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July 1979

Breast-feeding and Malnutrition-Reply

Author Affiliations

759 Chestnut St Springfield, MA 01107

Am J Dis Child. 1979;133(7):757. doi:10.1001/archpedi.1979.02130070092028

In Reply.—The diversity of verbal and written responses (and abuse) we have received concerning our case reports of critically malnourished breast-fed babies (Am J Dis Child 132:885-887, 1978) is well illustrated by the letters from Jacobs, Waletzky and Martin, Kutnik, and Labbock. The comments of many pediatricians appear to support the contention that inadequate weight gain by breast-feeding babies is more common than is generally recognized. At the same time—and this we also wished to emphasize—successful breast-feeding requires careful instruction and support by medical and paramedical personnel, and early follow-up for primiparous mothers is particularly important. The point of our article was that parents, nurses, and physicians should not be lulled into assuming that simply because a baby is breast-feeding, he or she is receiving sufficient nourishment.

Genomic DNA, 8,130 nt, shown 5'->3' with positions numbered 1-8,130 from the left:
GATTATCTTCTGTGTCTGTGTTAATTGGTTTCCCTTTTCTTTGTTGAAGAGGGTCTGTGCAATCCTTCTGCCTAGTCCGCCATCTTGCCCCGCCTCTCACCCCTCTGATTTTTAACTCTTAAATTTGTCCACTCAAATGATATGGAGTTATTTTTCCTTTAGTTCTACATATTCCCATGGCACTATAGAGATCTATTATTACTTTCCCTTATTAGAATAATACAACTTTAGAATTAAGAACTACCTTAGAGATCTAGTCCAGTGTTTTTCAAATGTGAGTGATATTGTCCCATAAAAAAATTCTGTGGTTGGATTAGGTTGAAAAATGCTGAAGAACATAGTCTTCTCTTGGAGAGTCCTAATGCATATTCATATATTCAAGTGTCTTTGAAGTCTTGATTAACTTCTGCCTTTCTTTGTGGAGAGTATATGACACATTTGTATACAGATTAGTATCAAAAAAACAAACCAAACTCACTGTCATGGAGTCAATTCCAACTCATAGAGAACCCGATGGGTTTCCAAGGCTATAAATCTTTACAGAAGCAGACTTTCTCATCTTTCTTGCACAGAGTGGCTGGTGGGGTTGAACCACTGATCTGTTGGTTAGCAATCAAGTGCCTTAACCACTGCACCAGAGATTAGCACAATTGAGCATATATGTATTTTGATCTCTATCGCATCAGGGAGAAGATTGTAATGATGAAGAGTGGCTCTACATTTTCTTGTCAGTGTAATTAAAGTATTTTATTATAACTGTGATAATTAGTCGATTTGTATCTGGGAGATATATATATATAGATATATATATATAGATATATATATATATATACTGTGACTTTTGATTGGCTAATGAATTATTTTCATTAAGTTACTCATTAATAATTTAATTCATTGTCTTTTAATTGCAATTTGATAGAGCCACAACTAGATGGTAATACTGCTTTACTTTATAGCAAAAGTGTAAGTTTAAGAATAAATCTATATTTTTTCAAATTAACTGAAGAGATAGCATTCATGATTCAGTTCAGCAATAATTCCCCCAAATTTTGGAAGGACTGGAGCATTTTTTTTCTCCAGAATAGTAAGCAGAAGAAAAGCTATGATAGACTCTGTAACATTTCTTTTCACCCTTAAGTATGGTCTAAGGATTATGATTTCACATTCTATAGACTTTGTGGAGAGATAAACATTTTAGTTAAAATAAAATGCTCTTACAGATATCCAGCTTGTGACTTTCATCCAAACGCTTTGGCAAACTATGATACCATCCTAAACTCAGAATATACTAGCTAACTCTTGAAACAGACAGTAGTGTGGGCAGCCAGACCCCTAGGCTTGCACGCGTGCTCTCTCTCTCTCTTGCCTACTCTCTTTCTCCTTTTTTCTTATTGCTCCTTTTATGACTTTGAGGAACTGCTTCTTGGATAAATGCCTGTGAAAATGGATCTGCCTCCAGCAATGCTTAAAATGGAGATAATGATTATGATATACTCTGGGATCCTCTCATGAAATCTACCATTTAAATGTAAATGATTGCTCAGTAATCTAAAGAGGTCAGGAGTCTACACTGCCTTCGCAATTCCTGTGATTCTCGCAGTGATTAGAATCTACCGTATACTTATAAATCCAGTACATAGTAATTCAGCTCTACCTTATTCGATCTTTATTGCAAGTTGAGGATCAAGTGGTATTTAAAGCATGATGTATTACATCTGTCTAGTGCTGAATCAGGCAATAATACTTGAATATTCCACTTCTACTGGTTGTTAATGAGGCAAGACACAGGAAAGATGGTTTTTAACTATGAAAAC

We are not sure why the babies reported in our series failed to receive enough breast milk. We doubt that the small

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